Which is the Better Retailer? Walmart vs. Amazon
The first in a series comparing leading retailers — how they’re doing, and what the future may hold.
When looking at retail heavyweights, you don’t have to look further than Walmart and Amazon to find the most successful. Walmart’s sheer size, in terms of revenue, is greater than its four largest competitors. It dwarfs all big box competition in terms of number of physical stores and square footage. Over the years, it has leveraged its buying power to keep prices low and has communicated that to consumers. And, according to Walmart’s 2013 annual report, it plans to build between 220 and 240 new stores this year, adding 15 to 17 million square feet of new space.
Over the past 19 years, Amazon.com has built an online retail juggernaut of its own, having the most popular retail website, and building a reputation for reasonable prices and top-notch customer service and delivery options.
On the surface, it would be easy to say that Walmart’s future is hitched to brick and mortar retailing while Amazon’s is dependent on e-tailing. If that’s the case, Walmart has the edge for now, because, as the July issue of Stores magazine (published by NRF) notes, "… more than 15 years into the dot-com revolution, online transactions account for less than 15 percent of total retail sales."
But, according to Internet Retailer, Amazon has over fifteen percent of all e-commerce business and 28 percent of sales from the top 500 e-commerce retailers. Stores cites Amazon’s initiatives, and it has many: building new warehouses; developing new electronics devices and content; continually developing its Marketplace network of merchants; and upgrading its Web Services business. Amazon also launched a senior-oriented drug site, purchased the Goodreads book reviewing site, has numerous content deals, is expanding AmazonFresh delivery service, and continues to build on the success of Amazon Prime service. It recently launched a fine art site and Jeff Bezos recently purchased The Washington Post, which may bring some possible synergies, especially in the content area.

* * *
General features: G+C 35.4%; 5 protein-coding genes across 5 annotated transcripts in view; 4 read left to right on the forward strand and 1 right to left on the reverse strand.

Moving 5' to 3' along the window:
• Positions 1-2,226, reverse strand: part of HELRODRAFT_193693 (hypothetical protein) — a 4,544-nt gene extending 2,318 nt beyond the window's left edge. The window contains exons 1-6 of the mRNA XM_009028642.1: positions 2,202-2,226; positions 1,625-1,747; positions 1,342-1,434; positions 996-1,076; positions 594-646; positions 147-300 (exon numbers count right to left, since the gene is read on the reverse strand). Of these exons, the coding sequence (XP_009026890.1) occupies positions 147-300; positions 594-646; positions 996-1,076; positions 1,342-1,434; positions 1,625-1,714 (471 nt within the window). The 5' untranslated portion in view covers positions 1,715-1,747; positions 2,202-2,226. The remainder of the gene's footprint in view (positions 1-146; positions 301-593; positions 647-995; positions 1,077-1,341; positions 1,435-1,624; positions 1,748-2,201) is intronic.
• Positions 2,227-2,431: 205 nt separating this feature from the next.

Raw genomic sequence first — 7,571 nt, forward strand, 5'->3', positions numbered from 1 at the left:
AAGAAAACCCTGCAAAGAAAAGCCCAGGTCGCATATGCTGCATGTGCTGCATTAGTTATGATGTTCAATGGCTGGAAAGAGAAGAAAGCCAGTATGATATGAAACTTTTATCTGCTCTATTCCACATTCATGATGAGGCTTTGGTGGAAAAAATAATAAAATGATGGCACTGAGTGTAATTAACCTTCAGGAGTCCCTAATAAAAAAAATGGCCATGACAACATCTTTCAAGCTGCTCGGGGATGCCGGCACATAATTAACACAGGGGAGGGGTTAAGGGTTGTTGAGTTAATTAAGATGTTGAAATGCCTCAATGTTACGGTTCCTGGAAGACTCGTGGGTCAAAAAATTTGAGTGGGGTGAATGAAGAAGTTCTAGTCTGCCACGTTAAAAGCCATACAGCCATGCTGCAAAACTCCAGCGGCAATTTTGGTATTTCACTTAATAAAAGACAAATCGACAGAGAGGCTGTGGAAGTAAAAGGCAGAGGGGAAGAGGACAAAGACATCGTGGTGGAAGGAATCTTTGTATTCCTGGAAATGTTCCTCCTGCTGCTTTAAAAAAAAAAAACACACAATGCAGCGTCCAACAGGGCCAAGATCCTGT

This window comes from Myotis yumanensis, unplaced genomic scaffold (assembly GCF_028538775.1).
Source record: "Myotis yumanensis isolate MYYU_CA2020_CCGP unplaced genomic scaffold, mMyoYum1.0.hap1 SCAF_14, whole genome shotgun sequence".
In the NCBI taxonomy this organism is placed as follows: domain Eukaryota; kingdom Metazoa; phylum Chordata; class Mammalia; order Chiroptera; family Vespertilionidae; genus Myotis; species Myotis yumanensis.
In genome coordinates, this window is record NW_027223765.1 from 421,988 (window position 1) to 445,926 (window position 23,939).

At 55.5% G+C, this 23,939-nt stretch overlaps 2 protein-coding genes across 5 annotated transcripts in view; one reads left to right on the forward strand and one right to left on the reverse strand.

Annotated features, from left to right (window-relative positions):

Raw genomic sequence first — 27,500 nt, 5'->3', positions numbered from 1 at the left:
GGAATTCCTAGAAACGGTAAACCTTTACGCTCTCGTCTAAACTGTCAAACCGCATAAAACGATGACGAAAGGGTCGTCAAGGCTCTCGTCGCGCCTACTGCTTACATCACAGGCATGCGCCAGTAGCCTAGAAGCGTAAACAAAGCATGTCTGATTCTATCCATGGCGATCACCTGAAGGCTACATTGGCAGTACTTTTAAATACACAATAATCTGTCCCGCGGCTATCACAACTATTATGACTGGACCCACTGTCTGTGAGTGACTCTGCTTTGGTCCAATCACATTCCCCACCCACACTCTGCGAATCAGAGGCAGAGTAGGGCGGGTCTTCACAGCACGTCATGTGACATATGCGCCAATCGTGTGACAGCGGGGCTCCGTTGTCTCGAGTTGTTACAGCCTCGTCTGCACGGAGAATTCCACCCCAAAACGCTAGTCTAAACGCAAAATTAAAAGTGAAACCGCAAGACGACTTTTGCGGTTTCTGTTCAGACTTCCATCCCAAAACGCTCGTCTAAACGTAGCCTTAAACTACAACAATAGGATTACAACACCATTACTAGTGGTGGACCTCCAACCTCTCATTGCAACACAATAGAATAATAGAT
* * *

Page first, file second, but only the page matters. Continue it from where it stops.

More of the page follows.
While Amazon seems to have an unending stream of development underway, Walmart already has the biggest foundation in the history of retailing already built. Walmart’s base is delivering consumer products at low prices and it launched an ad campaign (with an accompanying PR website: www.therealwalmart.com) earlier this year, showcasing real employees and real customers who like working and enjoy shopping there, respectively. Walmart cites the fact that over 60 percent of Americans shop there in a given month. Various initiatives include smaller sized stores (Walmart Neighborhood Markets and Walmart Express), geographical expansion, sustainability and green programs, and expansion of e-commerce via walmart.com and @Walmart Labs. Finally, there is the fact that Walmart makes money, and a lot of it, while Amazon had negative net income for the past year at least.
- Top 100 Retailers – Stores
- Will Consumers, Hourly Associates Buy ‘The Real Walmart’? – RetailWire
- New Ad Campaign Promotes ‘The Real Walmart’ – Forbes
- The Real Walmart – Walmart
- Annual Report – Walmart
- Walmart is still bad for the planet – Boulder Weekly
- 3 Signs Walmart’s Best Days Are Behind It – Breakout/Yahoo! Finance
- Jeff Bezos: Amazon.com’s ‘dread pirate’ founder – The Guardian
- Annual Reports and Proxies – Amazon.com
- The World’s Most Powerful Brands – Forbes
What do you see as the current strengths and weaknesses of Walmart and Amazon, respectively? Do you see a brighter future for Walmart or Amazon?
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23 Comments on "Which is the Better Retailer? Walmart vs. Amazon"
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This is a trickier question than it seems on the surface. The company with more obvious revenue upside is Amazon. But the company seems to struggle a bit with its bottom line.